‘She and I’ from Kirsty Merryn - touching and memorable piece of work(November 11, 2017)
Not quite a concept album but definitely one with a theme, ‘She and I’ from Kirsty Merryn expounds a group of narratives focusing on the exploits, experiences and excesses of independent, inspiring and idiosyncratic women. Eight piano-driven songs that tell their stories through Kirsty’s clear and emphatic vocals.
‘The Pit and the Pugilist’, which opens, is actually about Tommy Mitchell, an 18th century miner and boxing champion (the link being Kirsty is his great-great-granddaughter) from there, the disquieting sound of ‘Bring Up The Bodies’ takes inspiration from socialist and author Jessica Mitford and Henrietta Lacks, an African-American victim of medical research, before Horatio Nelson’s lover Emma Hamilton, makes her appearance in ‘The Fair Tea Maker of Edgware Road’. ‘Forfarshire’ reflects on the story of Grace Darling and her father William who took a rowing boat to rescue the survivors of the Forfarshire paddle steamer, with Steve Knightley taking the part of her father. An evocative ‘An Evening At Home In Spiritual Séance, is about Georgiana Houghton, a Victorian spiritualist who claimed she could contact spirits to produce ‘spirit-drawings’, and inspired by Annie Edison Taylor who, at 63, survived going over Niagara Falls in a barrel, ‘Queen of the Mist’ is equally haunting.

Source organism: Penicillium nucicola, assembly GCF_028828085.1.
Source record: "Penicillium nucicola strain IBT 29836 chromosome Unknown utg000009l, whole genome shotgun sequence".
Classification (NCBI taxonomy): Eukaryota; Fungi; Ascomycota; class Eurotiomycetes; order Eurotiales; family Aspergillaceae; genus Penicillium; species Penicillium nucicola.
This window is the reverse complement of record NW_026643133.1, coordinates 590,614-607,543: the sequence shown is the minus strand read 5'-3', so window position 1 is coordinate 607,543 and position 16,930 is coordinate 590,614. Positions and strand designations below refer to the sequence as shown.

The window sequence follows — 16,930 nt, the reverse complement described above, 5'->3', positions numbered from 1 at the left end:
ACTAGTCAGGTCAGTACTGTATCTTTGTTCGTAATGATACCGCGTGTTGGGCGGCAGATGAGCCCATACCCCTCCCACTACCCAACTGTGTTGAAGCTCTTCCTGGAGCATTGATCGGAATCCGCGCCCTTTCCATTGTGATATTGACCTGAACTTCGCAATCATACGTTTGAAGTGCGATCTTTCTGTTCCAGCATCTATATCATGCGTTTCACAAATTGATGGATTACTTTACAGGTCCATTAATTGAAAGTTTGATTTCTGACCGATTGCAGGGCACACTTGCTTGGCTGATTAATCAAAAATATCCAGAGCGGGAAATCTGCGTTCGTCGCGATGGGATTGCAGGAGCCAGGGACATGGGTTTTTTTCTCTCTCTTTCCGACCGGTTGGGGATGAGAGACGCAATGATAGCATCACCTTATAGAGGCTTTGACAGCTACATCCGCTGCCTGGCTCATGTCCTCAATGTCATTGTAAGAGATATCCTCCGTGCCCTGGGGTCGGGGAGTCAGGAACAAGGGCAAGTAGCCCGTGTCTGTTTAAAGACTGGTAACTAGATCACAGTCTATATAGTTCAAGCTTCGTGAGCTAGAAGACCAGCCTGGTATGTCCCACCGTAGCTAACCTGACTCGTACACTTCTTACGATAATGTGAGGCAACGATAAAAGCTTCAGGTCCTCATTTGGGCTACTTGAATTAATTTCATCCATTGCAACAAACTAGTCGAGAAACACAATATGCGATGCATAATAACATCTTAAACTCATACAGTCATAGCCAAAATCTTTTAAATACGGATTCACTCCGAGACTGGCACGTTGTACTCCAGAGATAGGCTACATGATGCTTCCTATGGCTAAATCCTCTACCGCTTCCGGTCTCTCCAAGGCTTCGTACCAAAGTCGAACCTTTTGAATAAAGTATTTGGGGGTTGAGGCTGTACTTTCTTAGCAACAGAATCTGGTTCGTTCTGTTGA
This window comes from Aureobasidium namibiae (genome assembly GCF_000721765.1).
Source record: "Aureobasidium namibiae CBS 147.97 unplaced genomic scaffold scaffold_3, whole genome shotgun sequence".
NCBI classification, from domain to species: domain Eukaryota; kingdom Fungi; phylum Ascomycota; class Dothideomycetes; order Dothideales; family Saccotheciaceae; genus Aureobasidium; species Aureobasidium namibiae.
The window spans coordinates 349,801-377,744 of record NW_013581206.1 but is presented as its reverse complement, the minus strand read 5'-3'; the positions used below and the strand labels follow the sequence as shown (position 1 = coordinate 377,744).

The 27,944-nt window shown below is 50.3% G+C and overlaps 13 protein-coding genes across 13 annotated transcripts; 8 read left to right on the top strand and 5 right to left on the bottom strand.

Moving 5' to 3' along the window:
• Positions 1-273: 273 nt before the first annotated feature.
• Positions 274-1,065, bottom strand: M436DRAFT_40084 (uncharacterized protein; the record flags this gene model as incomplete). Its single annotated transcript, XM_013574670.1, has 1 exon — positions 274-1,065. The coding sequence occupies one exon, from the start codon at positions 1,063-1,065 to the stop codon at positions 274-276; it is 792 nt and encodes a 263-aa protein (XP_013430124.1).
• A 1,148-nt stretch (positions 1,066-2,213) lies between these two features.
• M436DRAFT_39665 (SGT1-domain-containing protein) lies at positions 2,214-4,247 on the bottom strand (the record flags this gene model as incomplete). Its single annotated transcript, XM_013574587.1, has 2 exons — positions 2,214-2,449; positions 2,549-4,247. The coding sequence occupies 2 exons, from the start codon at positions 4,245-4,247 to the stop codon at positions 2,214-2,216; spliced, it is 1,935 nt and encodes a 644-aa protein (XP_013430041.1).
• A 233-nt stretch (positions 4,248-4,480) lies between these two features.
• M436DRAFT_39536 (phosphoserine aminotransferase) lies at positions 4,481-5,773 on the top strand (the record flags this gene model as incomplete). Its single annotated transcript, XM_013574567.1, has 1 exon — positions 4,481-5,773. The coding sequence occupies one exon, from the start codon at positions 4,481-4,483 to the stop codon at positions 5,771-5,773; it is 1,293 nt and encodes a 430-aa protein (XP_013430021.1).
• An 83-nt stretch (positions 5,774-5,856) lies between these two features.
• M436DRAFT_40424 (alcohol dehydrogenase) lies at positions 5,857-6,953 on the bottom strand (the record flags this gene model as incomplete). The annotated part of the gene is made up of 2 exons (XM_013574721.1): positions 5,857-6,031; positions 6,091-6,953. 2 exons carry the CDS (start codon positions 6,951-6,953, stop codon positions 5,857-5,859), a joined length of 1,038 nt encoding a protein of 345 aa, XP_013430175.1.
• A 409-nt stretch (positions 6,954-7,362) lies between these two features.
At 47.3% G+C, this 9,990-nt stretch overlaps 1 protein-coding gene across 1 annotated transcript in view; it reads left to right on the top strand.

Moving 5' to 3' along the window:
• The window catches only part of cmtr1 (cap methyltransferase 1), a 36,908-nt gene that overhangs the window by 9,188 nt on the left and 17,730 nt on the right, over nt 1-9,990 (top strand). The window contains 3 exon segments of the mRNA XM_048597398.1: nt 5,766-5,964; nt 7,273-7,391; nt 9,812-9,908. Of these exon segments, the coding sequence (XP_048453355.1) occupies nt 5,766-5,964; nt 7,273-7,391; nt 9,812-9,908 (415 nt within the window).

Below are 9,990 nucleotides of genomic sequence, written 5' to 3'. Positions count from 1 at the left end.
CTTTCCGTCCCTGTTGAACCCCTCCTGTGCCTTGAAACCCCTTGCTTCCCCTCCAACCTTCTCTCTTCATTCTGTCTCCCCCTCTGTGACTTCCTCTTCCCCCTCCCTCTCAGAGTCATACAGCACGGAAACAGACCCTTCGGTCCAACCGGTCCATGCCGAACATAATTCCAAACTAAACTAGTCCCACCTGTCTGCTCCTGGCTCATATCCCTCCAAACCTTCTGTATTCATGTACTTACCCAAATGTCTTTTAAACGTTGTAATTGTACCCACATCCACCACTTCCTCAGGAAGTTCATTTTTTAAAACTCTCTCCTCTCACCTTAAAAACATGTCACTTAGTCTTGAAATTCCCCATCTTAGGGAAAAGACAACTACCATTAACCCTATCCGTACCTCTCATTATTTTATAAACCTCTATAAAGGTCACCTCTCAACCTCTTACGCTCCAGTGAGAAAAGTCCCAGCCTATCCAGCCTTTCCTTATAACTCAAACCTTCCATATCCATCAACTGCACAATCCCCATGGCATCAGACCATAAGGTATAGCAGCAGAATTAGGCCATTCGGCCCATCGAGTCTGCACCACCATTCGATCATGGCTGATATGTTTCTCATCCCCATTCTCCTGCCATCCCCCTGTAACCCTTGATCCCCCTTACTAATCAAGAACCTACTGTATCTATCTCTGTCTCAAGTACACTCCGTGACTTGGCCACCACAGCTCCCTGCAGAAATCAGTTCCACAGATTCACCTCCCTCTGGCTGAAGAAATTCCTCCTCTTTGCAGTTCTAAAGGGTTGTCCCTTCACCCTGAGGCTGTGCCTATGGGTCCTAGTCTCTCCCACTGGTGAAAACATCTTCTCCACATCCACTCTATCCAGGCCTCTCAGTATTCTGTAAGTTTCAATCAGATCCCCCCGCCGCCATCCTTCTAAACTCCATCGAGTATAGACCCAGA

‘She and I’ is a moving and somewhat melancholy album, the subject matter dictates much of that impression, it is also a touching and memorable piece of work that provokes concentration.
Review: Charlie Elland